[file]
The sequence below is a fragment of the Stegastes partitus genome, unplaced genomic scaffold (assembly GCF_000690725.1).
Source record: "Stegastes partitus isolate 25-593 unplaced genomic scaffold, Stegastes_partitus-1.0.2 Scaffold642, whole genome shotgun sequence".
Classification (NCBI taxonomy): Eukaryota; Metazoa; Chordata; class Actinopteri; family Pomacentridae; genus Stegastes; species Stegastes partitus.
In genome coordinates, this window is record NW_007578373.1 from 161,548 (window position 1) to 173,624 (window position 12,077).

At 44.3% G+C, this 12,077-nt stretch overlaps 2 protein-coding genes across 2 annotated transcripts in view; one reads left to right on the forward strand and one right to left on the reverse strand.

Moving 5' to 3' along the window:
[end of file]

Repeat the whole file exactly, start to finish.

The sequence below is a fragment of the Stegastes partitus genome, unplaced genomic scaffold (assembly GCF_000690725.1).
Source record: "Stegastes partitus isolate 25-593 unplaced genomic scaffold, Stegastes_partitus-1.0.2 Scaffold642, whole genome shotgun sequence".
Classification (NCBI taxonomy): Eukaryota; Metazoa; Chordata; class Actinopteri; family Pomacentridae; genus Stegastes; species Stegastes partitus.
In genome coordinates, this window is record NW_007578373.1 from 161,548 (window position 1) to 173,624 (window position 12,077).

At 44.3% G+C, this 12,077-nt stretch overlaps 2 protein-coding genes across 2 annotated transcripts in view; one reads left to right on the forward strand and one right to left on the reverse strand.

Moving 5' to 3' along the window: